Indianapolis-based accounting firm Somerset CPAs said its new tech company, Somerset Cloud, is on a path to go national.
The position was created for former City of Indianapolis Controller Fady Qaddoura, who announced in November that he was leaving his job with the city, where he had worked for four years.
After 30 years, Patrick Early, 62, plans to hand off the role to longtime firm employee Benjamin Kimmerling.
Indianapolis-based accounting firm Katz Sapper & Miller has sold a majority stake in KSM Consulting to Philadelphia-based private equity firm Renovus Capital Partners.
Portland-based InDinero’s purchase adds 36 employees, including 17 CPAs, to its 200-person workforce.
The U.S. Securities and Exchange Commission has accepted settlement offers from Katz, Sapper & Miller—the area's largest locally based accounting firm—and one of its partners for what the SEC described as "improper professional conduct."
Chicago-based firm Baker Tilly plans to acquire Indianapolis-based Umbaugh and a Minnesota-based firm in a three-way deal that will build one of the nation’s largest municipal finance advisory firms.
The move comes as Celadon works through a host of accounting and financial issues that were first announced in May 2017.
KSM Consulting, part of Katz Sapper & Miller, is moving half of its employees downtown to a redesigned space just above street level on the city’s highest-profile real estate.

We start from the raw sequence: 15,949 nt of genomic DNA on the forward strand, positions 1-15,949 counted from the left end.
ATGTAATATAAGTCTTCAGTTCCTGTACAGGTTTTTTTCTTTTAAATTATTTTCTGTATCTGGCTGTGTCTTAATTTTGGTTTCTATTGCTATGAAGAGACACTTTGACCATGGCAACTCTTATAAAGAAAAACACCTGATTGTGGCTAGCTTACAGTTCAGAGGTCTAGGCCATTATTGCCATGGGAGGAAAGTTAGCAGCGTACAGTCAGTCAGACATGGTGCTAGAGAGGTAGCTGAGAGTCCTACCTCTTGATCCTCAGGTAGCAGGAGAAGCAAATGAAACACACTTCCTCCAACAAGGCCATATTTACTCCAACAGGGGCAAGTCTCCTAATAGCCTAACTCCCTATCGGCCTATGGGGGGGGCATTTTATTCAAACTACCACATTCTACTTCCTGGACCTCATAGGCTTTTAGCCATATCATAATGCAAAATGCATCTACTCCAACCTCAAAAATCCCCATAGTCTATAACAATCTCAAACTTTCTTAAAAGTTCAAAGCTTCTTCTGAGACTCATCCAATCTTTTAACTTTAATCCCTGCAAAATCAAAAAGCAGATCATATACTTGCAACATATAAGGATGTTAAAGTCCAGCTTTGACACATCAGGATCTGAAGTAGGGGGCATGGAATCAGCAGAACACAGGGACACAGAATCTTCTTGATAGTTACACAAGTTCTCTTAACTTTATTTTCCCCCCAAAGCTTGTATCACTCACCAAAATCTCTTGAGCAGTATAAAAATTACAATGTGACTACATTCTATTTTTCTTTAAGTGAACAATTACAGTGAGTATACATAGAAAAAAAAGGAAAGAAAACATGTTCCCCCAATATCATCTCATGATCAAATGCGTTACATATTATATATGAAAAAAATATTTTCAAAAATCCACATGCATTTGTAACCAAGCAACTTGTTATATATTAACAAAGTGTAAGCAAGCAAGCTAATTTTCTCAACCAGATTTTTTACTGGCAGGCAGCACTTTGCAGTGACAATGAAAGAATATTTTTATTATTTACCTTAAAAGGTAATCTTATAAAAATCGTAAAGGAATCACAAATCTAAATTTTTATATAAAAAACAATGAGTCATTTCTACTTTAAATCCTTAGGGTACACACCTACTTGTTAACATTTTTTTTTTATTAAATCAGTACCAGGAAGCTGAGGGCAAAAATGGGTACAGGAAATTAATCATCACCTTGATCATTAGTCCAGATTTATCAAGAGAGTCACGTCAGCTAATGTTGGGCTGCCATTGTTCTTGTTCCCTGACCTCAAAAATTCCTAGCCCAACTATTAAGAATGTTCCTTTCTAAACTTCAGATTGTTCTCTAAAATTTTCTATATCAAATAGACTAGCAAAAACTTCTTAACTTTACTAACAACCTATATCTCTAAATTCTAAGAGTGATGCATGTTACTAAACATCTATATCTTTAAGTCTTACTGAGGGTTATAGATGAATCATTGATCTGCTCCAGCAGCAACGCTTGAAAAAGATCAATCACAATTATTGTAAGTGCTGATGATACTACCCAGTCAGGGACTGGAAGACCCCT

The accounting firm’s colossal mistake at the end of Sunday night’s Academy Awards threatens to undo decades of goodwill.
DeWitt & Shrader PC, an Indianapolis-based accounting firm that worked for convicted Ponzi schemer Keenan Hauke, has agreed to settle a state lawsuit, Indiana Secretary of State Connie Lawson announced Tuesday.
Accountants point to aging partners at firms who are looking to retire, more complex regulations and an attractive local business climate as reasons out-of-town accounting firms are looking this way.
Somerset CPAs PC will pay $500,000 to settle litigation brought by the bankruptcy trustee of Fair Finance Co., the Ohio-based firm that convicted financier Tim Durham used to conduct a major Ponzi scheme.
Auditors reviewing $526 million in tax errors made by Indiana's tax collection agency said Monday they will investigate whether state employees are knowledgeable enough to track tax collections and whether the state has adequate internal controls to guard against future errors.